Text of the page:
Tshibaka Mulomba, Chanteur de Demba, Kasaï Occidental

In December 2003, I spun off a highway driving through a blizzard.  I landed in the median strip, my nerves shattered and my car--a two-door Toyota, low to the ground--hobbled.    I had left Columbus, Ohio, in the early morning and made it to Buffalo around lunchtime.  I stopped for a snack in a truck-stop south of the city.  I was heading for Ithaca, to spend a few days with a friend who was teaching at Cornell.  In the early afternoon, back on I-90, heading east, the storm started.  I am a New Englander.  This wasn't my first time pushing through a blizzard on I-90.  Traffic was down to one-lane, visibility limited, and I had been driving for six hours.  Caught in the wake of a long-haul truck, my front tires pulled to the left and I spun out.    

I rocked the car back to front, shifting the manual transmission between reverse and first gear--this wasn't the first time I had been whipped into the median strip during a blizzard, either--got back onto the highway, slid into the single-file traffic, and took the first exit, looking for a gas station.  The suspension was knocked out of alignment and the car rattled worryingly whenever I slowed.  It was mid-afternoon, Ithaca was another six hour drive, through the blizzard, away.  I didn't have the money to call it a day, to wait out the snowstorm in a Motel 6.  

Fuck it.  Back into the snow.  Eight hours later, I wobbled into Ithaca.  During those eight hours, I focused on two things, keeping the car steady, and Tom Waits' 1992 release, Bone Machine.  I haven't listened to the cassette since, but can still feel The Earth Died Screaming, Jesus Is Gonna Be Here, and Murder in the Red Barn.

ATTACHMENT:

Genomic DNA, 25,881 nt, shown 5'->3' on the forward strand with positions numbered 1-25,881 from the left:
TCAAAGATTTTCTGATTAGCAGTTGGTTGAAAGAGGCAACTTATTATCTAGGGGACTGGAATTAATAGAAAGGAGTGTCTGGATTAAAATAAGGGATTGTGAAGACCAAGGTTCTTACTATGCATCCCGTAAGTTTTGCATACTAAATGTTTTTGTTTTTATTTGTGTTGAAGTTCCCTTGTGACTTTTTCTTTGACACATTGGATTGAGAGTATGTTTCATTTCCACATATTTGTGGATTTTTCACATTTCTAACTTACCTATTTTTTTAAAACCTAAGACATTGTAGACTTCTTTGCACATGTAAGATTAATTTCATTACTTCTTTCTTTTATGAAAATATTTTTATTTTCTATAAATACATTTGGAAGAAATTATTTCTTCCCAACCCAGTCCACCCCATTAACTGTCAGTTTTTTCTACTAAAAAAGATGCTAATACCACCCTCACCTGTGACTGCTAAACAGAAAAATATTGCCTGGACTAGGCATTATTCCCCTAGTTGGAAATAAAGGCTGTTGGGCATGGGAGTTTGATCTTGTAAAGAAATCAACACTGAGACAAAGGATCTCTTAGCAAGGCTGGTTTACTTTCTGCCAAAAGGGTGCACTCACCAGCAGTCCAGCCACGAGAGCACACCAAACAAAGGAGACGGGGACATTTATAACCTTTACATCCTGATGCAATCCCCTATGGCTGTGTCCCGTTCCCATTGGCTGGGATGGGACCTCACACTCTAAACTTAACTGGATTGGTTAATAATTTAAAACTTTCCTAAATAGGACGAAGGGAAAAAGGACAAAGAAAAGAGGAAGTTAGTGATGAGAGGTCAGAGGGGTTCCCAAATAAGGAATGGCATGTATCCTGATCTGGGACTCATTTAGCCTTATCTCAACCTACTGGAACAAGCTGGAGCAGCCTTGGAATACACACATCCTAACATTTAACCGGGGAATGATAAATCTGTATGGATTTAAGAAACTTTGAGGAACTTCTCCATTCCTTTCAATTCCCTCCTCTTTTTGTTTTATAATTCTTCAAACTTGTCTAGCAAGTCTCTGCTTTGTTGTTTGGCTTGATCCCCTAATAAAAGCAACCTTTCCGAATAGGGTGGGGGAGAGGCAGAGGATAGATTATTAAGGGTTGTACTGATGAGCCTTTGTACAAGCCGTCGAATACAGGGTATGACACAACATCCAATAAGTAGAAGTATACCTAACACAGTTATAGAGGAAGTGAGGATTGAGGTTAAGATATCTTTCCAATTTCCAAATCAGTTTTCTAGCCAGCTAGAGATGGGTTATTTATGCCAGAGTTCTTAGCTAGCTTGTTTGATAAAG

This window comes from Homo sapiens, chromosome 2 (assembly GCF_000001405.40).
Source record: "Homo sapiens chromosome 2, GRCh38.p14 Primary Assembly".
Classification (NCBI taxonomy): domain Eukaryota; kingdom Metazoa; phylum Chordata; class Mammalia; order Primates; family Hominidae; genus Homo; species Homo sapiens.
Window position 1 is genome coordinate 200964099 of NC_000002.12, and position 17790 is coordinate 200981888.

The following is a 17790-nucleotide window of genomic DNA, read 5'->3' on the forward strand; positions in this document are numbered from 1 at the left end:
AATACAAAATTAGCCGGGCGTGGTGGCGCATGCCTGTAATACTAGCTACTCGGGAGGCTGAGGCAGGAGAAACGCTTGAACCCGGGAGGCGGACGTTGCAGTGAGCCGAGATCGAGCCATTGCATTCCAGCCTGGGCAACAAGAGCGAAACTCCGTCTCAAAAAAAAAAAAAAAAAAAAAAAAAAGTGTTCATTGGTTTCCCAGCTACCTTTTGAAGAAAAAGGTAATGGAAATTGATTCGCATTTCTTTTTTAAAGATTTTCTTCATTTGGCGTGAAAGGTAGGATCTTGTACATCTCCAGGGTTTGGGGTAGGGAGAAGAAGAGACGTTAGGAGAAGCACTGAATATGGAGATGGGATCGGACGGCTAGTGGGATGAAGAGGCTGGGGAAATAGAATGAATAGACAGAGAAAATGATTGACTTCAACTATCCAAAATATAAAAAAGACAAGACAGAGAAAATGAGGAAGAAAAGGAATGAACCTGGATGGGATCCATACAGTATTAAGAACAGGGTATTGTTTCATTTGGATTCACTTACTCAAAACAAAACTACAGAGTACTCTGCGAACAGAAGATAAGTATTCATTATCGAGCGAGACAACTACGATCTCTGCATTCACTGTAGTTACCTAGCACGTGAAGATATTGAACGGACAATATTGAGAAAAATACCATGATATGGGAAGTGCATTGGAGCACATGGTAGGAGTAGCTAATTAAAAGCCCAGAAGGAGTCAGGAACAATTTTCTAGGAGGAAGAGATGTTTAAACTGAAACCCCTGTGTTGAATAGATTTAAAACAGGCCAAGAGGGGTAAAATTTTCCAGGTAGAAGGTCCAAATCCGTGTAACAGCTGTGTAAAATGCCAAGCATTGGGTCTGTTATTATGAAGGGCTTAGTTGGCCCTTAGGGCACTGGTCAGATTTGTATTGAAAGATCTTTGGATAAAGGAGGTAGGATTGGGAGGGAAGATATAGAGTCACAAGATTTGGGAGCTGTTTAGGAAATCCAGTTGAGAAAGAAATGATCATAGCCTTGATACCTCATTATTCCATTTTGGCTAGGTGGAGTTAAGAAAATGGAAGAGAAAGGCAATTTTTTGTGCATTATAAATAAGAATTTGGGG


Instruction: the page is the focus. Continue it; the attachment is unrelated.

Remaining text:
I have survived these final months of the shitstorm that has been 2020, much as I did on I-90 pushing east to Ithaca, by ignoring my environment, focusing on one activity (reading), and listening exclusively to one cassette.  This time, an hour of songs by Tshibaka Mulomba, from Demba,  a small town in the Kasaï Occidental (now part of the Kasaï Central).  These songs were recorded in 1993--not long after Bone Machine.  

This is the sixth cassette from the Kasaï that I have shared, all purchased from street vendors in Kananga or Mbuji-Mayi, in 2011.  This one doesn't sound like a live performance--that is, made in front of an audience.  I don't think it is a live-to-boombox recording, either.  My guess is that these songs were recorded in a radio studio.  

I hope Tshibaka Mulomba can help you, as well, get through these final weeks of 2020.   

Keep it on repeat. Enjoy!! 


  1. such a warmth to this. thanks so much for sharing. these are some of my favorite sounds in the world. still desperately searching for more stuff like this

  2. Loving these joyful sound! Thanks, Matthew!

  3. Great Tape & Sublime singing choirs!!!!
    Definitely helpful during this hard times on the I-90 of life... pushing with focus !
    Blessings & Love


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